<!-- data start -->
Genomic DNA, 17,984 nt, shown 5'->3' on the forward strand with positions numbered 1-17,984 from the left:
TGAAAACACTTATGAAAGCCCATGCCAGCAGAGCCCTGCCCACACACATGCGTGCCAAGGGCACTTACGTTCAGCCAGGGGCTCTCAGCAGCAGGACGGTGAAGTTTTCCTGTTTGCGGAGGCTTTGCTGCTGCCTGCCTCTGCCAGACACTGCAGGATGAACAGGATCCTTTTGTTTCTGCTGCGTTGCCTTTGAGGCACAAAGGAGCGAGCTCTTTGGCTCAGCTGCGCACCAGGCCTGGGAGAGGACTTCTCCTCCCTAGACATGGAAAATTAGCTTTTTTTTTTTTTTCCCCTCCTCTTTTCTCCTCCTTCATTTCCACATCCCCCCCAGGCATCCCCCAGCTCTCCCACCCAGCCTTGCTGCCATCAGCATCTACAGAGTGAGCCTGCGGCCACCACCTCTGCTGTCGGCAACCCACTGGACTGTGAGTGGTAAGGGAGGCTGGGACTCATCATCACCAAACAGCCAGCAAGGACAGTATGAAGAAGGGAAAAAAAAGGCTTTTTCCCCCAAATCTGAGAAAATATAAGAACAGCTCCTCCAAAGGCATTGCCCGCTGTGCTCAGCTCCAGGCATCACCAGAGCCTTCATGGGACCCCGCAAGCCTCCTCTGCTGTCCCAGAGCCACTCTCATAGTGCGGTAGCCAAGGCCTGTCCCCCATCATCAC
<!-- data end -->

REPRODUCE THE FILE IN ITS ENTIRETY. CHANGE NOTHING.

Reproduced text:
Genomic DNA, 17,984 nt, shown 5'->3' on the forward strand with positions numbered 1-17,984 from the left:
TGAAAACACTTATGAAAGCCCATGCCAGCAGAGCCCTGCCCACACACATGCGTGCCAAGGGCACTTACGTTCAGCCAGGGGCTCTCAGCAGCAGGACGGTGAAGTTTTCCTGTTTGCGGAGGCTTTGCTGCTGCCTGCCTCTGCCAGACACTGCAGGATGAACAGGATCCTTTTGTTTCTGCTGCGTTGCCTTTGAGGCACAAAGGAGCGAGCTCTTTGGCTCAGCTGCGCACCAGGCCTGGGAGAGGACTTCTCCTCCCTAGACATGGAAAATTAGCTTTTTTTTTTTTTTCCCCTCCTCTTTTCTCCTCCTTCATTTCCACATCCCCCCCAGGCATCCCCCAGCTCTCCCACCCAGCCTTGCTGCCATCAGCATCTACAGAGTGAGCCTGCGGCCACCACCTCTGCTGTCGGCAACCCACTGGACTGTGAGTGGTAAGGGAGGCTGGGACTCATCATCACCAAACAGCCAGCAAGGACAGTATGAAGAAGGGAAAAAAAAGGCTTTTTCCCCCAAATCTGAGAAAATATAAGAACAGCTCCTCCAAAGGCATTGCCCGCTGTGCTCAGCTCCAGGCATCACCAGAGCCTTCATGGGACCCCGCAAGCCTCCTCTGCTGTCCCAGAGCCACTCTCATAGTGCGGTAGCCAAGGCCTGTCCCCCATCATCAC